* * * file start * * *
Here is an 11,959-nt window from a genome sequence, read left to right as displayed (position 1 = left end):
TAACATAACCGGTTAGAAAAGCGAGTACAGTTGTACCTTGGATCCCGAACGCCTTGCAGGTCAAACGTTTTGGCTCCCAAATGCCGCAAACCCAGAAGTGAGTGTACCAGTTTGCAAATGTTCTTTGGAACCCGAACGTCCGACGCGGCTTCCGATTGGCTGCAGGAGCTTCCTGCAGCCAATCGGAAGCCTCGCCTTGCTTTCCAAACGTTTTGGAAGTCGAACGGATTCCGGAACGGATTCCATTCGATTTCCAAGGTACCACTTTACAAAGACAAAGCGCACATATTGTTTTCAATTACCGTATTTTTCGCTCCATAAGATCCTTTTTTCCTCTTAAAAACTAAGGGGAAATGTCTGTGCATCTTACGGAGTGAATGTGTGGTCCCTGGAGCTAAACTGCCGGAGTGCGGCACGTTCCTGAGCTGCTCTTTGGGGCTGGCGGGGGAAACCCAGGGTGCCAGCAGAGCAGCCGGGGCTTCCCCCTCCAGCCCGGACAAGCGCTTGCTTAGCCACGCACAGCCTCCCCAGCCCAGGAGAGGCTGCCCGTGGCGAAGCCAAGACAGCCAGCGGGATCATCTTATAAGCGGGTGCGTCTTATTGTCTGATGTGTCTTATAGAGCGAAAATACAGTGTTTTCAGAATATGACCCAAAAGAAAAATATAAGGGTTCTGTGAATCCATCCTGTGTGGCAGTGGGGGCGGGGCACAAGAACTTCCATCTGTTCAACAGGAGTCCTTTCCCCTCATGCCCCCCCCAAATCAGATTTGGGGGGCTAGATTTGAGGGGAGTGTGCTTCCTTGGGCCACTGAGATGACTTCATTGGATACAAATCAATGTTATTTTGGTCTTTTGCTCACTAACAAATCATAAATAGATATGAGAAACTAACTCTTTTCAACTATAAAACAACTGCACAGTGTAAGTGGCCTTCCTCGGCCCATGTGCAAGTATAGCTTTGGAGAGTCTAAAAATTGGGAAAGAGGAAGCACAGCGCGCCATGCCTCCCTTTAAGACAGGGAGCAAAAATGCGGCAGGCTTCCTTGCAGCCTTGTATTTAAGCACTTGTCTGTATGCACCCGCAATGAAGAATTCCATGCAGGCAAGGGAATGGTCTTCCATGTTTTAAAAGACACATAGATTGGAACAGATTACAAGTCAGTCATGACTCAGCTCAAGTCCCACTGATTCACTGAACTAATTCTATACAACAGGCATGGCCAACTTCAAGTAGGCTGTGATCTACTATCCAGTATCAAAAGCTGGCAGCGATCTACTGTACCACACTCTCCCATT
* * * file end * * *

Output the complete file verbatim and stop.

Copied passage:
Here is an 11,959-nt window from a genome sequence, read left to right as displayed (position 1 = left end):
TAACATAACCGGTTAGAAAAGCGAGTACAGTTGTACCTTGGATCCCGAACGCCTTGCAGGTCAAACGTTTTGGCTCCCAAATGCCGCAAACCCAGAAGTGAGTGTACCAGTTTGCAAATGTTCTTTGGAACCCGAACGTCCGACGCGGCTTCCGATTGGCTGCAGGAGCTTCCTGCAGCCAATCGGAAGCCTCGCCTTGCTTTCCAAACGTTTTGGAAGTCGAACGGATTCCGGAACGGATTCCATTCGATTTCCAAGGTACCACTTTACAAAGACAAAGCGCACATATTGTTTTCAATTACCGTATTTTTCGCTCCATAAGATCCTTTTTTCCTCTTAAAAACTAAGGGGAAATGTCTGTGCATCTTACGGAGTGAATGTGTGGTCCCTGGAGCTAAACTGCCGGAGTGCGGCACGTTCCTGAGCTGCTCTTTGGGGCTGGCGGGGGAAACCCAGGGTGCCAGCAGAGCAGCCGGGGCTTCCCCCTCCAGCCCGGACAAGCGCTTGCTTAGCCACGCACAGCCTCCCCAGCCCAGGAGAGGCTGCCCGTGGCGAAGCCAAGACAGCCAGCGGGATCATCTTATAAGCGGGTGCGTCTTATTGTCTGATGTGTCTTATAGAGCGAAAATACAGTGTTTTCAGAATATGACCCAAAAGAAAAATATAAGGGTTCTGTGAATCCATCCTGTGTGGCAGTGGGGGCGGGGCACAAGAACTTCCATCTGTTCAACAGGAGTCCTTTCCCCTCATGCCCCCCCCAAATCAGATTTGGGGGGCTAGATTTGAGGGGAGTGTGCTTCCTTGGGCCACTGAGATGACTTCATTGGATACAAATCAATGTTATTTTGGTCTTTTGCTCACTAACAAATCATAAATAGATATGAGAAACTAACTCTTTTCAACTATAAAACAACTGCACAGTGTAAGTGGCCTTCCTCGGCCCATGTGCAAGTATAGCTTTGGAGAGTCTAAAAATTGGGAAAGAGGAAGCACAGCGCGCCATGCCTCCCTTTAAGACAGGGAGCAAAAATGCGGCAGGCTTCCTTGCAGCCTTGTATTTAAGCACTTGTCTGTATGCACCCGCAATGAAGAATTCCATGCAGGCAAGGGAATGGTCTTCCATGTTTTAAAAGACACATAGATTGGAACAGATTACAAGTCAGTCATGACTCAGCTCAAGTCCCACTGATTCACTGAACTAATTCTATACAACAGGCATGGCCAACTTCAAGTAGGCTGTGATCTACTATCCAGTATCAAAAGCTGGCAGCGATCTACTGTACCACACTCTCCCATT